This time of my life appears to be full of things needing done or in the process of being done. It’s great, I’m loving it! So many brilliant opportunities and just fun, exciting stuff that I have going on. However, between writing articles and application forms, and replying to emails, and volunteering, and birding/botanising/being a naturalist… I do sometimes find myself lacking things to do. And I mean besides tidying my room and taking the bin bags out…
Nevertheless, I always find some wee project that I can do to fill the time. Going back to chores for a second, I did a little bit of helping around the garden for my mum recently. Gardening is my favourite “chore” as it’s one of the few in which I’m outside, and for that reason I don’t really see it as a chore.
I realised how good gardening could be last year, when I saw my first Tree Bumblebee, Bombus hypnorum, on a Cotoneaster. A good spot since they are only just spreading into this part of the UK!
More recently, I was shearing off the edges of a Lawson Cypress that we have in the garden (I want mum to replace it with a Rowan or something) and then went on to trim the top of a hedge, and finally mum told me to go and cut the raspberry plants from last year so they were shorter.
As I was doing this, I realised that they would be quite good for weaving as a small fence for around my pond to keep all the litter and leaves out that have been blown across the field (and also to dissuade a certain small child from throwing large rocks in it). It worked well!
I was also cleaning out the leaves from my pond when I noticed little bivalves in amongst the leaves, which turned out to be an Orbshell Cockle species; Musculium lacustre.
My most recent wee spare-time project was dissecting a Tawny Owl, Strix aluco, pellet that I found on top of Agassiz Rock on my patch. Here’s my post in the Wildlife Tracks and Signs group on Facebook…
Tawny Owl, Strix aluco, pellet. Agassiz Rock, Edinburgh, Scotland. 22 Mar 2016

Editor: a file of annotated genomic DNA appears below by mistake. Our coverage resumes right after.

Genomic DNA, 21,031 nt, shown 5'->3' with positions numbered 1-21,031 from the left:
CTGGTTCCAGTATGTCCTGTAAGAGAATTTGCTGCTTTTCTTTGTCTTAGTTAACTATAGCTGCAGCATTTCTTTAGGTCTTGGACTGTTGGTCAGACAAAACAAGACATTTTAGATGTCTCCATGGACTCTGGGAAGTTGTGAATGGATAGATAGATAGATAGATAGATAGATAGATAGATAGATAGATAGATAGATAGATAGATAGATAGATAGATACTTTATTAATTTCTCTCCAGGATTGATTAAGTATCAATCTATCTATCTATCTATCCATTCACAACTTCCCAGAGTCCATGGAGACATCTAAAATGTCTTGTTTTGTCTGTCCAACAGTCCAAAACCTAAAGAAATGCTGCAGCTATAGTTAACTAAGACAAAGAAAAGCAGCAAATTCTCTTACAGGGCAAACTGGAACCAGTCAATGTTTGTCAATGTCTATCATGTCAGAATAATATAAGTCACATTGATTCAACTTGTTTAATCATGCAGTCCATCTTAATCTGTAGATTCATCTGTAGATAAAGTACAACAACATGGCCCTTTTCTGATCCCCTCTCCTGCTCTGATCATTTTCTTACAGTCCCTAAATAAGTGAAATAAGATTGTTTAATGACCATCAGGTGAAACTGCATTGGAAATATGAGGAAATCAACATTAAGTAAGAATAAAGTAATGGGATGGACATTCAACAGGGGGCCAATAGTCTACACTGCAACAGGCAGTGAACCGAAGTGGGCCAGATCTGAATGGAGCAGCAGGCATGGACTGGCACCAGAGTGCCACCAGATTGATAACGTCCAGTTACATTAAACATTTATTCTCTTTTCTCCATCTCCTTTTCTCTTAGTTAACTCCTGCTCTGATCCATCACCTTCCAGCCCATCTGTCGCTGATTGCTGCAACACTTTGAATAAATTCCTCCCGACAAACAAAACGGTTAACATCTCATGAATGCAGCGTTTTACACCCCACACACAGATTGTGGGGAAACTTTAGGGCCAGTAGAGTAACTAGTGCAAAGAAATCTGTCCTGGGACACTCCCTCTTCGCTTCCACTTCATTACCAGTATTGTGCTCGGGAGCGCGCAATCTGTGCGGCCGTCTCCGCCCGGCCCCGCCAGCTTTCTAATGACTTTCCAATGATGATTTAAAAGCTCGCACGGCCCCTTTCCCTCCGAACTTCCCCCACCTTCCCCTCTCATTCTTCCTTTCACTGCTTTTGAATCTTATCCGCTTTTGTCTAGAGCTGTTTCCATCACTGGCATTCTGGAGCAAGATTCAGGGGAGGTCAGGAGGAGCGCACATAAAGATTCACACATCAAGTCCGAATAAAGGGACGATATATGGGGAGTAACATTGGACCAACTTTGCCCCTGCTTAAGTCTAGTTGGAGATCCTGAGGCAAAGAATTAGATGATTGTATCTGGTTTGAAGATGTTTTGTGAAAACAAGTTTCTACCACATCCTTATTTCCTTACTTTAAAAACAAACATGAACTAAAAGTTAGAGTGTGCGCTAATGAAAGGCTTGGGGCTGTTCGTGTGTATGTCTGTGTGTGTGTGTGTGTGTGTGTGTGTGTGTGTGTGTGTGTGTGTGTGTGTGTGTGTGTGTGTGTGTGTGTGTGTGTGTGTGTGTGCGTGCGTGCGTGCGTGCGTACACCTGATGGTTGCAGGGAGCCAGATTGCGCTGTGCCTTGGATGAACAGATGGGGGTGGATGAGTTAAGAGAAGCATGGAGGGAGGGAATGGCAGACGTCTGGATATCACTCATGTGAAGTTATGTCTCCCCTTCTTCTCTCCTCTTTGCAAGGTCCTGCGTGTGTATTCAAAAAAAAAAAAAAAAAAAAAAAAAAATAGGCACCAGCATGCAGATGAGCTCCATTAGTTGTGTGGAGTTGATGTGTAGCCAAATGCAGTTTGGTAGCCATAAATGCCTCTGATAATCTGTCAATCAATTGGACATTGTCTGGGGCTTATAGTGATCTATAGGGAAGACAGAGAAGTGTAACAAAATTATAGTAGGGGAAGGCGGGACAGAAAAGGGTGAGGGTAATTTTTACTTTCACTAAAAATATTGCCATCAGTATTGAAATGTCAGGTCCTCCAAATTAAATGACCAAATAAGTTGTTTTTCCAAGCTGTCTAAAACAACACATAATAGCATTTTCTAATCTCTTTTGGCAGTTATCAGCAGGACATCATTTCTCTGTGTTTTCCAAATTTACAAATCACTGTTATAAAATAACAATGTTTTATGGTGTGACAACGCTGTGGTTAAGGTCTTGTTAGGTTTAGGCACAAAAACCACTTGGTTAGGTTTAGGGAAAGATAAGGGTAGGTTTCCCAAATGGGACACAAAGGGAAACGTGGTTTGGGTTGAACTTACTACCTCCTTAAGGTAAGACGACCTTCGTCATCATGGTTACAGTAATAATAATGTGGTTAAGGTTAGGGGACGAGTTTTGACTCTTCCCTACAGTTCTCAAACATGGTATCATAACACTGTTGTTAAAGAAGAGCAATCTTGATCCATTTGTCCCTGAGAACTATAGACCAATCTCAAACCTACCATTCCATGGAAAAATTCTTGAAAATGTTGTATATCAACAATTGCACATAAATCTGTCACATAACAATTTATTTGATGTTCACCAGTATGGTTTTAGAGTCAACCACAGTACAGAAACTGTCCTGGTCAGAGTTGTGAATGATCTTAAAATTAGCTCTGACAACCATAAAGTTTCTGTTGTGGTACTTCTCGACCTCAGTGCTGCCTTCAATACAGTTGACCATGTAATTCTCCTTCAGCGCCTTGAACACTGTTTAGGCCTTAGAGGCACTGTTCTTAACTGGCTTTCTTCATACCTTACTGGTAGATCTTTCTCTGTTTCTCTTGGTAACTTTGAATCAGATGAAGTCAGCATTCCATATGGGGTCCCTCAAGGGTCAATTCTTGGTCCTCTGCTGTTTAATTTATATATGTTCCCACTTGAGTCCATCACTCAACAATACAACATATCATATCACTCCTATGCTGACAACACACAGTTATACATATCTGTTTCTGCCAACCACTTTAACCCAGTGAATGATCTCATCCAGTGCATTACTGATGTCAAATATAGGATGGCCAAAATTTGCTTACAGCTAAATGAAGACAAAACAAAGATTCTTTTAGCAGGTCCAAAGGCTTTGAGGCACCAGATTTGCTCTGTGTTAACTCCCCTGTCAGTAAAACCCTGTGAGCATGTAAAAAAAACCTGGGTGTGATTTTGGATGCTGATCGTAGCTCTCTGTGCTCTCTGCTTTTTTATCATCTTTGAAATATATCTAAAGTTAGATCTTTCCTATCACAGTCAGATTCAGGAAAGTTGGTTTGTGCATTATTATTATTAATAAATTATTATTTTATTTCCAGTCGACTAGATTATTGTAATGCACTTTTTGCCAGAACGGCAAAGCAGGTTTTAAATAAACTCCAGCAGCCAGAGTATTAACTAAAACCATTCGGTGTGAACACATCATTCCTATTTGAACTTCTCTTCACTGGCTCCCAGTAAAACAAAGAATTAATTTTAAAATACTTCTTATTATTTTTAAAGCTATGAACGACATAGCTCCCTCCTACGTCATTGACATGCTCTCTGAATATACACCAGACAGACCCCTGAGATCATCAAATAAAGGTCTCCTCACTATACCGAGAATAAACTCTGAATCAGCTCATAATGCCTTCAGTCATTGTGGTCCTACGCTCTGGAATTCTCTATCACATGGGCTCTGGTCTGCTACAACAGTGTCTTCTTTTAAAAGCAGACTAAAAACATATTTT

Owl pellets can be great for finding out what small mammals you have present in your area. My first time “pelleting” was unfortunately done on what I thought was a Tawny Owl, Strix aluco, pellet but turned out it was a misidentified Red Fox, Vulpes vulpes, scat.
I have learnt since then and this one is definitely a Tawny Owl pellet. I gave “pelleting” a go again and it has yielded results! I followed this guide made by the Royal Society for the Protection of Birds (RSPB):https://www.rspb.org.uk/Images/Owlpellets_tcm9-133500.pdf
The jaw bone that I found in the pellet keyed out as being from a Field Vole, Microtus agrestis. I did know they were present in the area but you never know, I might’ve found a Water Shrew, Neomys fodiens, which has been reported as possible in the area.
I suspect I’ll be looking for more owl pellets now that I know where to look, and I suggest you try it too!
So the end message here is, there’s always something to do! Whether it’s for your own learning, for conservation, for advancing your career, whatever. There’s always something to do.
Last thing: before typing up this post, I pestered the council about the loss of wetland habitat on my local patch, and asked them whether anything would be done. So there’s another thing to do; pester people! Speaking of which, I need to call about the high turbidity (there’s a word for you to Google) of the burn running through our campus. It’s as a result of the work of the Aberdeen Peripheral Route and can’t be good for the ecosystem involved at all.